First, it’s important to know that all that God creates is very good.  As Genesis 1:31 states, “And God saw all that He had made, and behold, it was very good.” God doesn’t make any junk, and that includes you and me. In fact, in Psalm 139:13-16, we see just how intimately involved God was in creating us in our mother’s womb before we were born. It says, “For Thou didst form my inward parts; Thou didst weave me in my mother’s womb… I am fearfully (i.e., reverently in awe) and wonderfully made; wonderful are Thy works. My frame was not hidden from Thee, when I was made in secret, and skillfully wrought (made)… Thine eyes have seen my unformed substance (i.e., genetic make-up), and in Thy book they were all written…” So how God created you, from skin color and hair texture to size and skeletal shape, is all thought of as very good in the eyes of God. Your body and life were given to you by God to uniquely reflect His image (Rom. 8:29). Your body is merely the unique/special picture frame in which to glorify God with your Christ-like character (1 Cor. 6:20; Phil. 1:20; Rom. 12:1) and your doing the work/will of God (Eph. 2:10).

Second, the finished product that God is trying to produce is the real you on the inside that reflects the character of Christ.  First Samuel 16:7 tells us that while people look at our outward appearance, God looks at our heart. First  Peter 3:3-4 tell us that a gentle and quiet spirit in the heart of a woman is precious in God’s sight. Romans 8:29 tells us that God predestined certain people for salvation for the purpose of conforming them to the image of His Son, that is, conforming their character to Christ-likeness. Galatians 4:19 tells us that one of Paul’s goals was to help Christians have Christ formed in them, that is, that they be like Christ on the inside. Colossians 3:10-14 tell Christians to put on the new self which is being renewed according to the image of the One who created him, and to put on a heart of compassion, kindness, humility, gentleness, patience, forgiveness, and love. So it’s important to realize that it’s what’s on the inside of a person in terms of Christlikeness that God values and desires, not what’s on the outside, the externals of physical appearance.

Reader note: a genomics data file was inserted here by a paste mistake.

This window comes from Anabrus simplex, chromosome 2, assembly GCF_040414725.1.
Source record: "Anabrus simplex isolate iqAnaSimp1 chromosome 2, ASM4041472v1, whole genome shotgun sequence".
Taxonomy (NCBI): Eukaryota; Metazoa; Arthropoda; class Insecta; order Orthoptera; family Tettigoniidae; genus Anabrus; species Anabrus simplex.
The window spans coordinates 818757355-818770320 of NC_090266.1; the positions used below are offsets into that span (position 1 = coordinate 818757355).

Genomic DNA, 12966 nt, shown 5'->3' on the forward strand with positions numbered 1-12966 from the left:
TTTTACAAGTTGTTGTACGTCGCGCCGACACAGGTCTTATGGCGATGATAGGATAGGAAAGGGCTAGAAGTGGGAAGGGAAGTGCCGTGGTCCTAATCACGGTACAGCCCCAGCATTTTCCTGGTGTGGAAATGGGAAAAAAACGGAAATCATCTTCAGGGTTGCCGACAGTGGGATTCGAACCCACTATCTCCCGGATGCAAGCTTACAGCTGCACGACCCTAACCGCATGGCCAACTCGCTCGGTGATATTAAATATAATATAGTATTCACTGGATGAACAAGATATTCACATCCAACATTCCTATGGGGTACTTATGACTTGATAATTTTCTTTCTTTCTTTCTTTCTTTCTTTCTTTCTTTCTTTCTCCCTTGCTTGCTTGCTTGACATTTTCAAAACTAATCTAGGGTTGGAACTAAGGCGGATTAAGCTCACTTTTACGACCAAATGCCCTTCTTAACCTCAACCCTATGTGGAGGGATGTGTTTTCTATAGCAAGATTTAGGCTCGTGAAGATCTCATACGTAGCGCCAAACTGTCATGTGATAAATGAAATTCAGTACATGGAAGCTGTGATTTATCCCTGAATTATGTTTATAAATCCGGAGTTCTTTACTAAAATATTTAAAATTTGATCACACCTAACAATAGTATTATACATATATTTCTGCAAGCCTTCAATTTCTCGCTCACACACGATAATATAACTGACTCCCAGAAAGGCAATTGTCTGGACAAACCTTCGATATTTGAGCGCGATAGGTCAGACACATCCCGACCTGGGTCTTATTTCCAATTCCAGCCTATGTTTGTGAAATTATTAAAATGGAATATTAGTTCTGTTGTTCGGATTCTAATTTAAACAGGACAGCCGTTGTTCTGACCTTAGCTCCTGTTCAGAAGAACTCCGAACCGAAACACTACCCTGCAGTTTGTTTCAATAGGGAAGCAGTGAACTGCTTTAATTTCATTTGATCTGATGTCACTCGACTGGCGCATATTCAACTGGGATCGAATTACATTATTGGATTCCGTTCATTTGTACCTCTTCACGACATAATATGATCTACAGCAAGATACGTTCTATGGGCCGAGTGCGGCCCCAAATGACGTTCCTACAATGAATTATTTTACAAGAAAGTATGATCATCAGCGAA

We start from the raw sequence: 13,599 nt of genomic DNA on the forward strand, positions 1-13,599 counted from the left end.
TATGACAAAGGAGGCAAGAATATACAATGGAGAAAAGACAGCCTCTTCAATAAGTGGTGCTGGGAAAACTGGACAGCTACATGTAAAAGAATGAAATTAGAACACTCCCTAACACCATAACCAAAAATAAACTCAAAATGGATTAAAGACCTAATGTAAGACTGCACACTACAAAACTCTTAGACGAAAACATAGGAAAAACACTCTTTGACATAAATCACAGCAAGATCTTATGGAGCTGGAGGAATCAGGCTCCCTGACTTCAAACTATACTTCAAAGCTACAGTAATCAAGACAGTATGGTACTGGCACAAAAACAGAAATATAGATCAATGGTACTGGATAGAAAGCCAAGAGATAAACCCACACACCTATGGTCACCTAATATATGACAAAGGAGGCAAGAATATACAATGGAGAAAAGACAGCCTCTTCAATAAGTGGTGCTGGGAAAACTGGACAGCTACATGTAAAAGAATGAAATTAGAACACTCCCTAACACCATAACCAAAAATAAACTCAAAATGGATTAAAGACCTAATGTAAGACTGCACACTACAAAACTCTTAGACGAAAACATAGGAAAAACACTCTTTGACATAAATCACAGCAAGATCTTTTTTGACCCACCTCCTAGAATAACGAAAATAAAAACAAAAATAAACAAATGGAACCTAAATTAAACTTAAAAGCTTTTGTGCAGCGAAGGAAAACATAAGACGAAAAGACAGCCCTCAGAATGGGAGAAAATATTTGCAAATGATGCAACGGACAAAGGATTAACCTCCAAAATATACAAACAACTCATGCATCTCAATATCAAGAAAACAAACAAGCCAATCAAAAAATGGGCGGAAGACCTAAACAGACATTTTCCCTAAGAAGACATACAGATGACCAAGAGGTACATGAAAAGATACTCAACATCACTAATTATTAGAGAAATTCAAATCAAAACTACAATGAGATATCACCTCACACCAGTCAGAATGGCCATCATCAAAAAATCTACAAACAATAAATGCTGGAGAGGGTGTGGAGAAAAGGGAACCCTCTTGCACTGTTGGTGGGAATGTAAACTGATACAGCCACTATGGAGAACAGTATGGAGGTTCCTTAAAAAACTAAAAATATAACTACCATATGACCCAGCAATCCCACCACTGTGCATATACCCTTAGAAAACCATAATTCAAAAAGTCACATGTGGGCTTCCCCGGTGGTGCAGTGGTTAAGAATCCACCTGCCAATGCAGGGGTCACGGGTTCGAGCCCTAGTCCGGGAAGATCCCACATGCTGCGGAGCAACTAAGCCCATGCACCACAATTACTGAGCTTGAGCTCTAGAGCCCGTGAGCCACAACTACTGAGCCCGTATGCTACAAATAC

And third, God gives us Christians infirmities and problems to help us trust Him more rather than rely on ourselves (2 Cor. 1:8-9; 12:7-10); to help us become better Christians (James 1:2-4; Rom. 5:3-4; 1 Pet. 5:10); and to prove our faith (1 Pet. 1:6-7). As Paul states in 2nd Corinthians 1:8-9, affliction came to him and Timothy so that they would not trust in themselves, but in God. And God says in 2nd Corinthians 12:7-10, “My grace is sufficient for you, for power is perfected in weakness.” When Paul was weak, he could better experience that power of Christ in and through him. Then in James 1:2-4, James tells believers to consider it all joy when they encounter various trials, knowing that the testing of their faith ultimately results in Christian maturity if they patiently endure trials. Romans 5:3, 4 tell us that tribulation ultimately results in proven character (if we respond to it properly).  And 1st Peter 1:6-7 state that trials that prove one’s faith will result in glorifying Christ.

So what are some helpful steps to realizing a positive self-image?

First, confess your resentment towards God as sin (1 Jn. 1:9).

Second, thank God for the way He made/created you and the circumstances in which you grew up (1 Thes. 5:18; Eph. 5:20).

Third, refuse to compare yourself to other people (Gal. 6:4; 2 Cor. 10:12).

Fourth, meditate on God’s love and perspective (Rom. 8:28-38; Psa. 139; 1 Jn. 4:10, 19; Isa. 55:8, 9; 1 Cor. 1:26-31).

Fifth, consistently stay Spirit-filled/controlled so as to stay in fellowship with God and have His enablement to live Christ-like (Eph. 5:18; 1 Jn. 5:14-15).

What are some of the beneficial results of having a positive self-image?

First, you’ll have a sense of belonging, that is, being accepted by God as His own (Jn. 1:12; Gal. 3:26) and never being abandoned by Him (Heb. 13:5-6).

Second, you’ll be motivated to love God (1 Jn. 4:19) and obey Him (1 Jn. 5:3).

Third, you’ll be able to truly love others (1 Jn. 4:21; Gal. 5:22).

And fourth, you’ll be better able to avoid moral pitfalls (e.g., Gen. 39:7-12) as your self-worth is in a good relationship with God and not in giving your body away to get needed attention and acceptance.

What are some examples of people with so-called negative stigmas who were mightily used of God?

First, there was Moses, who had some sort of speech problem, as he states in Exodus 4:10, “I have never been eloquent, neither recently nor in time past, nor since Thou hast spoken to Thy servant; for I am slow of speech and slow of tongue.” Yet God used Moses mightily because of his inner qualities of character, such as humility (Num. 12:3), faithfulness (Heb. 3:2, 5), and faith (Heb. 11:24-29).

Second, there was Elisha, who was bald (2 Ki. 2:23), yet he was a prophet of God (1 Ki. 19:16), a man of God (2 Ki. 5:8), who was greatly used of God (2 Ki. 8:4).

Third, there was Paul, whose name means small in stature, who was ugly looking at times because of some bodily illness that afflicted his eyes (Gal. 4:13-15). However, Paul was mightily used of God as the greatest apostle (2 Cor. 11:5), as he wrote most of the New Testament epistles, Christianized the Roman Empire through evangelism, and trained multiple missionaries (Acts), yet he was very humble of heart (1 Cor. 15:9; Eph. 3:8).

In conclusion, God generally picks people with traits the world looks down upon so that He gets the greatest glory by using them in ways that confound the worldly somebodies (1 Cor. 1:26-29). So see yourself as a special creation and child of His, and thank Him for making you, you.